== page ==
Mild irritation to light pain: This is a manageable level of pain. You will feel the initial needle pricks but soon get used to the sensation, after which you’ll experience more of a dull background pain. This is what a painless tattoo will most likely feel like.
Moderate discomfort to intense pain: This level of pain is a bit harder to get used to, and you might have difficulty shifting your focus or distracting yourself. If you come relaxed and sober, and bring something to keep you occupied, you’ll get through this a lot more easily!
The pain will be beyond manageable levels, and you will have difficulty staying focused. At the absolute extreme end of this level, the pain might cause you to lose consciousness. This is rare for most tattoos, and will occur if you are getting a larger, more detailed piece, especially on the most painful spots using traditional tattooing methods. For example, the traditional tribal tattoos done in Polynesia will usually be this painful.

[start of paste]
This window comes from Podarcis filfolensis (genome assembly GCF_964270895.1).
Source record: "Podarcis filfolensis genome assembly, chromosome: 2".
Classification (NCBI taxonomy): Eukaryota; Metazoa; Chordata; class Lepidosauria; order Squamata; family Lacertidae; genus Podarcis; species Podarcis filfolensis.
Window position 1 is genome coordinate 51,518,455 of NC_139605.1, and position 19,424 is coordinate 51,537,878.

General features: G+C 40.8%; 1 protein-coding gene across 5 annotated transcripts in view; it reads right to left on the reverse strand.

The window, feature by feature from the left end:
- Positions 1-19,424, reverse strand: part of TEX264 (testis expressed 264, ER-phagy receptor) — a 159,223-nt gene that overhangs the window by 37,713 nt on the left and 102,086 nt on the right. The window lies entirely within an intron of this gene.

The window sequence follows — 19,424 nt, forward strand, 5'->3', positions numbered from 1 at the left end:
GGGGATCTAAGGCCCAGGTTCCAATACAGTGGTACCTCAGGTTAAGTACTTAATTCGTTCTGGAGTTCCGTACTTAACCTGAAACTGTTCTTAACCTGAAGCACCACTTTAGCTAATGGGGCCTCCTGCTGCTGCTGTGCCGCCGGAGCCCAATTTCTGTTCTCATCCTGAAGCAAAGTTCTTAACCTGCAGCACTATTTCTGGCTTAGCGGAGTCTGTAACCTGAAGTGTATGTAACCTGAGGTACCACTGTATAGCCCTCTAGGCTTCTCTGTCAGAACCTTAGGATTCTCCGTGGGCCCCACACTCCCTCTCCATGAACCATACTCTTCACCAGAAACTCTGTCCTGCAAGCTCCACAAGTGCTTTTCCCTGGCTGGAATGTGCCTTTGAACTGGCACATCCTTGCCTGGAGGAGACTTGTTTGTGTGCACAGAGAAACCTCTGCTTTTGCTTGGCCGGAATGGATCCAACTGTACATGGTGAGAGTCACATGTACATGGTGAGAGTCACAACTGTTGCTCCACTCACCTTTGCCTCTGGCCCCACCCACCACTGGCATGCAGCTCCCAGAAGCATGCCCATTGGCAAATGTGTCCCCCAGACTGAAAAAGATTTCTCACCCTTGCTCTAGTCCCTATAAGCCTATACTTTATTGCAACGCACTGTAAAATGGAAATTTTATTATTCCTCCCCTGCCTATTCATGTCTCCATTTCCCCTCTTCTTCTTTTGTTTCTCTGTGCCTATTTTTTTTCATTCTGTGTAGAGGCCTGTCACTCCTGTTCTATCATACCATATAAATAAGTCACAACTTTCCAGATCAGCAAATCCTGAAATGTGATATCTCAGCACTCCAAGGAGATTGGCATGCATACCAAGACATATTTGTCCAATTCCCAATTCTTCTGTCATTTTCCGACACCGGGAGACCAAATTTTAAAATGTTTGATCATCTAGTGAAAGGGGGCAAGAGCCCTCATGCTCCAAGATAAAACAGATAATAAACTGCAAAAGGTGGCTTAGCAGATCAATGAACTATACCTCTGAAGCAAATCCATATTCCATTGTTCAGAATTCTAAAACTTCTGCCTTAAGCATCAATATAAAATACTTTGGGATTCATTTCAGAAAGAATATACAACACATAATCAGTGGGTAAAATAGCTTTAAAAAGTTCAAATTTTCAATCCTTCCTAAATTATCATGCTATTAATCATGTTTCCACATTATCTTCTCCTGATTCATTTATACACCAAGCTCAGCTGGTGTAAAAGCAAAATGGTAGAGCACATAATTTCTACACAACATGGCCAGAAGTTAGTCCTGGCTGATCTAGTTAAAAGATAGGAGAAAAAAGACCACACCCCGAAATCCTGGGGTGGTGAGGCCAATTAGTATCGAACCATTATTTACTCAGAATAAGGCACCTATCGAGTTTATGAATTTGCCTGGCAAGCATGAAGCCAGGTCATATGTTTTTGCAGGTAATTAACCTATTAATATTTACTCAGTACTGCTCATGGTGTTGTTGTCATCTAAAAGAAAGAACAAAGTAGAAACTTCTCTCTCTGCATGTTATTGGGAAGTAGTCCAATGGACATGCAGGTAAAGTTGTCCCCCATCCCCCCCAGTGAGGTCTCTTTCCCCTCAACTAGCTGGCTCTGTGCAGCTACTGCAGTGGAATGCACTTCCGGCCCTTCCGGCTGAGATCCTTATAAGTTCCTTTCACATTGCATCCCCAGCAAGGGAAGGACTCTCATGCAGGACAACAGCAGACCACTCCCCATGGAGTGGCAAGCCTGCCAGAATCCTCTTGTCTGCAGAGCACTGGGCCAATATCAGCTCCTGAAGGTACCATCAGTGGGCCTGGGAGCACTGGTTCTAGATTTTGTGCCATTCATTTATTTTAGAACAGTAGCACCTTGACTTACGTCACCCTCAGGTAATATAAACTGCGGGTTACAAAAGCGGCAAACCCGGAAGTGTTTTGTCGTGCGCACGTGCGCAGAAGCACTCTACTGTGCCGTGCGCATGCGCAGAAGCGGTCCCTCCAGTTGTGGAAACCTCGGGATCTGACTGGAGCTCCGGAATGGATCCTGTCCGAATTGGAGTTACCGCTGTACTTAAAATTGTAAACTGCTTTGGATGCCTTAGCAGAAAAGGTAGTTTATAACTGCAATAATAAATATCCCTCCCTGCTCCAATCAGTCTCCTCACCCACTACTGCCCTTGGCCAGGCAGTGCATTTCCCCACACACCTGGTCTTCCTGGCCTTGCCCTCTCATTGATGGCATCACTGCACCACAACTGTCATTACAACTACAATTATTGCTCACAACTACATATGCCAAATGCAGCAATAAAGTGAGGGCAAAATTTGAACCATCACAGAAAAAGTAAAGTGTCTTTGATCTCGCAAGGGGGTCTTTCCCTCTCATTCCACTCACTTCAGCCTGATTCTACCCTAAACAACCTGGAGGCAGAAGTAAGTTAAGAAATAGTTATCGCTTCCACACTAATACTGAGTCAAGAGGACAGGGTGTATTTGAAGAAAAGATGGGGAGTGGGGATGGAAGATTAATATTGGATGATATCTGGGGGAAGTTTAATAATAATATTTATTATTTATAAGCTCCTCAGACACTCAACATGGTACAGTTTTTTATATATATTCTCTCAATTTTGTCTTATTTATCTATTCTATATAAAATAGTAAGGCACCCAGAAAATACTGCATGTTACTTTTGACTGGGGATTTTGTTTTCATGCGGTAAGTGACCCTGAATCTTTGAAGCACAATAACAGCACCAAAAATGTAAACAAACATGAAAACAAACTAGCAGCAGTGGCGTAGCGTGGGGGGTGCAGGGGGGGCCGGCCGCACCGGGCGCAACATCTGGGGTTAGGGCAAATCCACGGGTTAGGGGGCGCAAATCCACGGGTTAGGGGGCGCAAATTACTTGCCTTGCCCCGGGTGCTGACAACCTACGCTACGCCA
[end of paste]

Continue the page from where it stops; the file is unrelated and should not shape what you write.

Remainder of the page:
Below is a detailed breakdown of pain levels. Keep in mind that this is meant to be a guide, and does not guarantee what you will experience when you get inked!
The Jhaiho Tattoo Pain Guide
|PAIN LEVEL||DESCRIPTION||TYPE OF TATTOO||BODY PART|
|1||Very mild||Barely noticeable pain, similar to mosquito bite, pin prick, or a moderate to intense scratch||Small tattoos with no detailing or shading||Shoulder (not on shoulder blades)
Neck (back lower part/nape)
Arms (outer biceps and outer forearms)
Breasts & buttocks (upper)
Men: Arms (outer), bicep (outer), shoulder (not on shoulder blades), thigh (outer)
Women: Arms (outer), breasts, thigh (outer), neck (nape), buttocks (upper)
|2||Discomforting||Minor pain, similar to skin being pinched using fingernails||Small tattoos with minimal detailing, no shading|